Synopsis: Following the lives of four sisters, Amy, Jo, Beth and Meg, as they come of age in America in the aftermath of the Civil War. Though all very different from each other, the March sisters stand by each other through difficult and changing times
Stars: Saoirse Ronan, Emma Watson, Florence Pugh, Eliza Scanlen, Laura Dern, Timothée Chalamet, Meryl Streep, Bob Odenkirk, James Norton
Director: Greta Gerwig
Running Length: 135 minutes
Trailer Review: Here
TMMM Score: (6.5/10)
Review: It’s been 151 years since Louisa May Alcott wrote her classic novel Little Women and it seems over that time there have been as many adaptations of it on stage and screens big and small. There’s just something timeless about Alcott’s tale of sisters moving through stages of their lives that has spoken to countless generations. Whether you come from a big household or were an only child (like me), there’s something relatable and warmly familiar about the March family, allowing readers to latch on to a particular character and know them well enough to say “I’m a Jo” or “She’s more of a Meg”. No matter how many times we’re exposed to the material, we still laugh at their comedic moments and cry when the reality of life steps in.
Having read the book on more than one occasion and keeping a certain fondness for anything it inspired (stage play, musical, miniseries, film), I could easily call myself a fan and am always willing to give any new interpretation the benefit of the doubt. Heck, over the holiday break I even watched the made-for-television movie The March Sisters at Christmas, a modernized version of the story that took some giant liberties with the source material. (For the record, it wasn’t half bad.) What makes it difficult for me is that I think the much-loved 1994 version is the epitome of success in translation to the screen. Though it had been seen in theaters before in 1933 and again in 1949, something about the ‘90s version just hit all the right notes for me, making it indelible and hard to measure up to. Even so, when I heard Greta Gerwig (Mistress America) was taking on the duties of writer/director for a 2019 take on Little Women, I was interested to see what she would do with it and where it would land on the scale of successful retellings.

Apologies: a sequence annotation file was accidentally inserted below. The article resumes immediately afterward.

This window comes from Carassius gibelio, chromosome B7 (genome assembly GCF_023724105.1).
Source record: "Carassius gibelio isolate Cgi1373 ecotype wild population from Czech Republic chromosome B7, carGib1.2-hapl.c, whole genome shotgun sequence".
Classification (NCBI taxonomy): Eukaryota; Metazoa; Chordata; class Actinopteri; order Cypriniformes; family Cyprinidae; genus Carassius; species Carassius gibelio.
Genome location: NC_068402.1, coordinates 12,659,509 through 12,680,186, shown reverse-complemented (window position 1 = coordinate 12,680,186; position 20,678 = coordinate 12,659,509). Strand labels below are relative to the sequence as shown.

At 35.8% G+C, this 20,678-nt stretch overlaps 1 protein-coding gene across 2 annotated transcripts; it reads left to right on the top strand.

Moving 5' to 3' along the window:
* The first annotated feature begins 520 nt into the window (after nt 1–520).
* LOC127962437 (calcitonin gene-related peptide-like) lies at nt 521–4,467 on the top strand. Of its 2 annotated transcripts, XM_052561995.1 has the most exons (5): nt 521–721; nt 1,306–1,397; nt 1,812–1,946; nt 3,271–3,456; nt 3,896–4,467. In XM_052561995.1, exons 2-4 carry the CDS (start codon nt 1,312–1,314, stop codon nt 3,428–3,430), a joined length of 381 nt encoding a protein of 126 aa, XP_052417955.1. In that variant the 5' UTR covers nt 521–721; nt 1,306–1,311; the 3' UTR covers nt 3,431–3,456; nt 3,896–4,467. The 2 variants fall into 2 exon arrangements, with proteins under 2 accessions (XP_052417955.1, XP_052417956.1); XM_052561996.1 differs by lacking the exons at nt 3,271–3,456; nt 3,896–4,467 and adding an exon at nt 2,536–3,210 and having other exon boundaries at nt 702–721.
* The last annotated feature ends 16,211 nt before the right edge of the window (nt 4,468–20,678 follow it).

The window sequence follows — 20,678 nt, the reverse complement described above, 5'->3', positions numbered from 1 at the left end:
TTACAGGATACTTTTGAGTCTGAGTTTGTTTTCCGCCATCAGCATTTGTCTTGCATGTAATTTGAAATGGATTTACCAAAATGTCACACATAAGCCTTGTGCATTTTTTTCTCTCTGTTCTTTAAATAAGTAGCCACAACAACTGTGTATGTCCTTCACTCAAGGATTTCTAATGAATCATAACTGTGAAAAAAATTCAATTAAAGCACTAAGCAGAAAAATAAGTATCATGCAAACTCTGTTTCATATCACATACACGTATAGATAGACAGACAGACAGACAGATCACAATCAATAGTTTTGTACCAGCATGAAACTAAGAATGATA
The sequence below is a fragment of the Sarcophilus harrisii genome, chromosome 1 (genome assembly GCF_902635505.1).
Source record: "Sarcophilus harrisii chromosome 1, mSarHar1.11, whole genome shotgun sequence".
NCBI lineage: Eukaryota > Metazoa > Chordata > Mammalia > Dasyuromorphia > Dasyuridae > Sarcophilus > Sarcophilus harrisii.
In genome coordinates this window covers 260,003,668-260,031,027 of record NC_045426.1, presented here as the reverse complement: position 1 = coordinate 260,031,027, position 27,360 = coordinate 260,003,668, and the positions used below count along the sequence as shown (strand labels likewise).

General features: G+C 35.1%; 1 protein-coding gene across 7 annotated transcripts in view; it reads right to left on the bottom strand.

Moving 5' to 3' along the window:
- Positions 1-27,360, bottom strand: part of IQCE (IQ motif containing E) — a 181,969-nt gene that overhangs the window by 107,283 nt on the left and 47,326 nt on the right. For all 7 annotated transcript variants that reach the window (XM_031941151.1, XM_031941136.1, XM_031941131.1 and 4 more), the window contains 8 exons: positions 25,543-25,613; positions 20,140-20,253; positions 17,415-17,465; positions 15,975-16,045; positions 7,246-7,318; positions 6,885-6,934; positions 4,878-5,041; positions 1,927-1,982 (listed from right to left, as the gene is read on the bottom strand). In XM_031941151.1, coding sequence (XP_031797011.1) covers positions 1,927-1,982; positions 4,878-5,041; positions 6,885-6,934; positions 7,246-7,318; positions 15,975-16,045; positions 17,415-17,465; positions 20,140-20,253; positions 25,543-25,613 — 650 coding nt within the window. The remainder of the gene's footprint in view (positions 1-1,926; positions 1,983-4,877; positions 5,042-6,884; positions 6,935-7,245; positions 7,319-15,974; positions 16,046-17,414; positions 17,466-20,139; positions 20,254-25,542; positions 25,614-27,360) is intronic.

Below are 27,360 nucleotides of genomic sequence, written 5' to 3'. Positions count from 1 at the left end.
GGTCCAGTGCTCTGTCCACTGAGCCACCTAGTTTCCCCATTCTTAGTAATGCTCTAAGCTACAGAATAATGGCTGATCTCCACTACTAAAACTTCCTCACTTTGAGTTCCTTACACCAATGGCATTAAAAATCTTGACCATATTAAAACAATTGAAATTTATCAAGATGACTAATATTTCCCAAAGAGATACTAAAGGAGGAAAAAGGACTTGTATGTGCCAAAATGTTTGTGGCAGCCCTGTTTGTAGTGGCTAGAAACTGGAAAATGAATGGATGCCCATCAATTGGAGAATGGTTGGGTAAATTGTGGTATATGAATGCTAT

For those not familiar with the source material, the bones of Alcott’s story remain the same. The Civil War is going strong and Father (Bob Odenkirk, Long Shot) is on the front lines, leaving his wife Marmee (Laura Dern, Marriage Story) and their four daughters to keep the household going for the duration. Eldest daughter Meg (Emma Watson, The Bling Ring) strives to lead by example, eagerly anticipating a domestic life with a husband and children. That’s quite the opposite of headstrong Jo (Saoirse Ronan, The Host) the de facto leader of the siblings who makes great plans to roam beyond the confines of their Concord, Mass homestead. Shy Beth (Eliza Scanlen, Sharp Objects) is the calming presence, taking solace in her piano playing while the youngest Amy (Florence Pugh, Midsommar) longs for a romanticized life rubbing shoulders with the elite.
Drifting into the March orbit at various times are a sour Aunt (Meryl Streep, Florence Foster Jenkins) anxious to see her family lineage continue on well-funded and neighbor Laurie (Timothée Chalamet, Beautiful Boy) whose curiosity and friendship with the sisters quickly turns into something deeper and more heartbreaking. Also playing a part in the episodic developments as the years go by are Laurie’s grandfather (Chris Cooper, A Beautiful Day in the Neighborhood), tutor John Brooke (James Norton, Mr. Turner), and Mr. Bhaer (Louis Garrel, The Dreamers), a professor staying in the same boarding house as Jo when she moves to New York City. As the girls turn to women, they experience love and loss while striving to find their place not just in the outside world but in the small haven they’ve created within the walls of their childhood home.